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In the future, water may be our most valuable commodity. Understanding the water cycle – the continuous movement of water through the Earth's upper crust, surface and atmosphere – is crucial.

The water cycle involves events that happened millions of years to milliseconds ago. Find out more about these unpredictable forces in this timeline.

20,000,000 BC - Polar ice sheets growing

It is estimated that the ice sheets at the poles start growing, trapping the Earth’s atmospheric gases in the ice at that point in time.

18,000 BC - Kapua peat bog begins accumulating

The Kapua peat bog in the Waikato begins accumulating and will be about 14 metres thick with plant material in 2009.

140 years - Groundwater intake of Lake Rotorua

Water that is infiltrating the ground around Lake Rotorua will take approximately 140 years before it enters Lake Rotorua through the Hamurana Stream at about 3 m3/s.

100 years - Lake water storage

Water can be stored in lakes from a matter of a day or two to maybe 100 years in the deepest lakes.

100 years - 100-year flood event

The term ‘100-year flood’ is used in an attempt to simplify the definition of a flood that, statistically, has a 1% chance of occurring in any given year. It doesn’t mean that there can’t be two 100-year flood events in 1 year.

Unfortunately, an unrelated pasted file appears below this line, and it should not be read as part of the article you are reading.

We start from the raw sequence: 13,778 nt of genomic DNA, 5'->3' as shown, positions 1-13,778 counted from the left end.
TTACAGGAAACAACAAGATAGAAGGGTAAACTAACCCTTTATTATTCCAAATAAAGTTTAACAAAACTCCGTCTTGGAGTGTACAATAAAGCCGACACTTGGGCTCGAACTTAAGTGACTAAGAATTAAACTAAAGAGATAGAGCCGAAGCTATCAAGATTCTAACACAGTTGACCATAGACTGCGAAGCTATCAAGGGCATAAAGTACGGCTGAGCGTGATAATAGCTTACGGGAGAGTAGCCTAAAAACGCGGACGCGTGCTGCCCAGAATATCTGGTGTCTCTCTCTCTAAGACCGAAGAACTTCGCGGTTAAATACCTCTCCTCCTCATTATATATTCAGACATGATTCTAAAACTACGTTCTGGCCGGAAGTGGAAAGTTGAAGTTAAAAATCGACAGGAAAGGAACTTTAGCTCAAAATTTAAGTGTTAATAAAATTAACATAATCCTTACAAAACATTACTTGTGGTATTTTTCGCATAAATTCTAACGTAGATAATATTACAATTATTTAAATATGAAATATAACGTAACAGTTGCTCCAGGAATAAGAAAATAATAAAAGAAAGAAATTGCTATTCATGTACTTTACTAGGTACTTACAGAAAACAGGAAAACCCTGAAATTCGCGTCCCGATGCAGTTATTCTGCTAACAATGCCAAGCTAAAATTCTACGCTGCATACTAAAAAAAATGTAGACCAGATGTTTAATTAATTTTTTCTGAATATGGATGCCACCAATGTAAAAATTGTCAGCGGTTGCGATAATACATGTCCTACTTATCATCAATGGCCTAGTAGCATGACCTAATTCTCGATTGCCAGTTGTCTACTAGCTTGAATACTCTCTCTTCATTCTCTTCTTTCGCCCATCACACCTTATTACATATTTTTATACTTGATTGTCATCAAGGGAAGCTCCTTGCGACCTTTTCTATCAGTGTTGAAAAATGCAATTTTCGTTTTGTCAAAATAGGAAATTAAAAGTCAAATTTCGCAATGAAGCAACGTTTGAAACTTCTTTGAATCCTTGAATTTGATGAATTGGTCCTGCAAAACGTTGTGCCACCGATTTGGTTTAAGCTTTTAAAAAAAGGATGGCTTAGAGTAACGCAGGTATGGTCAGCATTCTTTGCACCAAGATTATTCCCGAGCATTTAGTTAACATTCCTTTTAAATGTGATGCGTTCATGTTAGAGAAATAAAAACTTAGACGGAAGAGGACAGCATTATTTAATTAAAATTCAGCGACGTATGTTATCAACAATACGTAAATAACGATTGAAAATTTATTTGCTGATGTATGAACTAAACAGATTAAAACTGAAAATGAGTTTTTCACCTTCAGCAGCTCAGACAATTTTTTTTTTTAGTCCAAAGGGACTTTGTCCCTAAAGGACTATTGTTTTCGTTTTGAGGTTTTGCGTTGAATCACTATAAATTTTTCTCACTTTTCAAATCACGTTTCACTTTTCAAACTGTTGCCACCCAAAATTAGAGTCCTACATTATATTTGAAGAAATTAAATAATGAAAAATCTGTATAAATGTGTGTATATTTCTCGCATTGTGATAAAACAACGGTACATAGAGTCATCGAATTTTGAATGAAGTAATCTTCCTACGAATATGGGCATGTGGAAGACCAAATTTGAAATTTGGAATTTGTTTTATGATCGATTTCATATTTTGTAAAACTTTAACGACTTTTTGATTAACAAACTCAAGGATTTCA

75 years - Rivers in the sea

Ocean currents are like huge rivers that move large amounts of water around the Earth. The Earth’s circumference is 24,000 kilometres, so if you were travelling on a boat at 1 km an hour it would take you 75 years to go around the Earth at that speed.

10 days - Water in the atmosphere

If all the water that is stored in the atmosphere rained out and fell to the surface, we would have about 27 millimetres of water on the surface and it would rain for approximately 9–10 days.

Days–seconds - Weather scales

Weather scales range from the synoptic scale (hundreds to a few thousand kilometres in distance over a few days), to the mesoscale (individual storms), the microscale (hydrological processes over only a few hours) and the misoscale (wind gusts that change minute by minute or even quicker).

 

    Published 15 April 2009